Reckless endangerment

By Terrence Farrell
Aug 14, 2015 –

FinancialWhat has been the impact on energy sector revenues of the fall in oil and gas prices? Data published by the Central Bank indicates that in the first eight months of the current fiscal year, energy sector revenues have declined by $3.3 billion or 27.5 per cent. Total Government revenues declined by only 1.7 per cent because the proceeds of the tax amnesty and NGC special dividend helped to offset the fall in oil revenues.

Given the fall in oil revenues and in total revenues, what adjustments has the Government made to its expenditure during the current fiscal year? The short answer is none! In fact Government expenditures have increased. In the first eight months of the current fiscal year, total Government spending increased by $580 million or 1.6 per cent, notwithstanding the significant fall in transfers in respect of the fuel subsidy consequent on the fall in oil prices. Recurrent expenditure, including on goods and services has increased by about one per cent. It may be recalled that the Prime Minister had indicated that expenditure on (non-essential) goods and services would be cut. In addition, capital expenditure has increased by 9.3 per cent.


4 thoughts on “Reckless endangerment”

  1. People must bear in mind that energy is one sector of the economy. The government during its first term in office must push manufacturing on one of the strongest emerging market Brazil.
    Trinidad currently have one of the strongest manufacturing base in the Caribbean.

    All sectors banking, manufacturing, have show a staggering amount of profits. The government have to continue its private/public partnership as they have been doing. The private sector is more efficient than the bloated beaurocracy that is a killer of many nations. Greece as an example. The private sector must change its product line with the growing health consciousness of the citizenry. Too many products are loaded with sugar and other non-healthy additives.

    The areas of profitability lies in agriculture. UWI to the best of my knowlege has not patented anything to justify their existence. They teach courses that are not relevant to current realities. Tertiary level education need a serious rethink. How many new business entrepreneurs are we producing and if none, why?? Trinidad is best poised to take strong action in experience economic growth.

    Here are my suggestion (1) establish 7 industrial growth poles. (2) started building recycling plants and give a 5cents rebate on plastic bottles. Sell to African nations the recyclables. Such as Nigeria. (3) expand agriculture into areas such as product development using UWI (4) Use Camden airport as a transport hub for products reaching North American markets. Too many West Indian stores in North America complain about not getting West Indian products via CAL and instead turn to the Dominican Republic. The North American market is extremely important the Jamaicans are beginning to finally compete with TnT.
    (5) develop all beach resorts and charge a fee for using facilities. Make the pitch lake a tourist attraction, provide bath facilities. All volcanoes can be centers for tourism. People enjoy the beneficial mud baths. Develop the facilities there build a few pools and areas to apply the mud. Costa Rica have such facilities near the volcanoes.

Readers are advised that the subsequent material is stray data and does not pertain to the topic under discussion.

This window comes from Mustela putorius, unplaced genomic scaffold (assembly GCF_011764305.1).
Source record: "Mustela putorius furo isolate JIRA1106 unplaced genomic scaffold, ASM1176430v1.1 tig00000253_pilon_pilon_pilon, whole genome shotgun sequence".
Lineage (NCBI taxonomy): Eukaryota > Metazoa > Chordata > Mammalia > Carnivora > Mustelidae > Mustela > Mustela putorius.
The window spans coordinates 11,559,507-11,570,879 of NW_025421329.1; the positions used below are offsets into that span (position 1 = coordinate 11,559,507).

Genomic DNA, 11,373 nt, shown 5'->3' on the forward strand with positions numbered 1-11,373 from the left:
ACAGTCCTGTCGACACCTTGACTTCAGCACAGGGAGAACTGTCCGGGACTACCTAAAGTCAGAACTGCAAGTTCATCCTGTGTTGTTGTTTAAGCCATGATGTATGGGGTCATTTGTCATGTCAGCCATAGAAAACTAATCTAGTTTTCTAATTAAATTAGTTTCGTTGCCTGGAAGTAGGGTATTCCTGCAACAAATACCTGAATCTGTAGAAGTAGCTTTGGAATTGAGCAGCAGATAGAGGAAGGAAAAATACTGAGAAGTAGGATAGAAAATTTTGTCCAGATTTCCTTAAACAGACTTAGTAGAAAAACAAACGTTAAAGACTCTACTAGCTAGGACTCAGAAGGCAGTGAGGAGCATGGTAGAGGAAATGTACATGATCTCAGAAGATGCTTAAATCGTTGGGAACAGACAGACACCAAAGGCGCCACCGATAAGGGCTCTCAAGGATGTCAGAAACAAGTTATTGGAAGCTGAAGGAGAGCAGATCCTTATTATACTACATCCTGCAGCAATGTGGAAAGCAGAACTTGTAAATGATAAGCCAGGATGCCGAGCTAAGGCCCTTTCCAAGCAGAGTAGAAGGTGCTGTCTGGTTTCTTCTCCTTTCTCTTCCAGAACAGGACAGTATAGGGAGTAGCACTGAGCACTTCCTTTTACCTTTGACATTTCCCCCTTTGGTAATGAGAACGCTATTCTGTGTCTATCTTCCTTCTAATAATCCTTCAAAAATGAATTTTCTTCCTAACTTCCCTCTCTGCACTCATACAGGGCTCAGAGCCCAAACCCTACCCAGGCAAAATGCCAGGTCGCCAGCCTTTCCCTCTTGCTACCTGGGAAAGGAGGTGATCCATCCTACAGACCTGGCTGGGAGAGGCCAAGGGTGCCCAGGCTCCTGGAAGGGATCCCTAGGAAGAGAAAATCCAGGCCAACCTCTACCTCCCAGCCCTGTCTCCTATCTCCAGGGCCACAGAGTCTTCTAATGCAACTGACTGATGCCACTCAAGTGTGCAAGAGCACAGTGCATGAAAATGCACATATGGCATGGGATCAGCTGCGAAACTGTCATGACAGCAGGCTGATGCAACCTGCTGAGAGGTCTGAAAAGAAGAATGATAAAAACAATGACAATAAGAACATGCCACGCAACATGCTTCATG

I could go on but we need to look away from oil and gas and explore the natural resources….

    1. All of this is moot. Oil and gas represents the largest sector of the economy. 90% of T&Ts economy depends on fossil fuels

      Even manufacturing depends on subsidized fuel costs. Without this we have fewer competitive advantages.

      In addition less than 1% of GDP comes from Agriculture.

  2. UWI have drawn up relevant research and developments e.g., sorrel plant, lime cordial plant to name a few led by prof Sammy in agriculture, steel pan etc. I will keep stating that the biggest mistake is the closing down of Caroni (1975) ltd. How can you have industrial and agricultural diversification and the costing is allocated to the production of a ton of sugar? Separate cost centres were required rather than mixing so many eggs in one basket. The Spence report, Rampersad plan called for the scaling down from international and regional export of sugar to a domestic market supply only. If the private sector can make profits how is it that a French company can take over 500 acres of land from Orange Grove and start making profit by producing another crop. A sliding fall of sugar prices on the international market should not preempt the closure of a whole industry but visionary thinking reflecting on adjustments. After all artificial sweetners are carcinogenic natural sugar is not. Once upon a time coconut oil was not good for consumption now it is good. UWI should stand up and compare their results with international research institutions on the validity of results from other institutions. Leadership and self-worth are required here.

    Coming back to the subject, adjustments should be made by the present government in fiscal expenditure especially a sliding scale set up to reflect reduction in fuel subsidy to falling international prices in energy resources.

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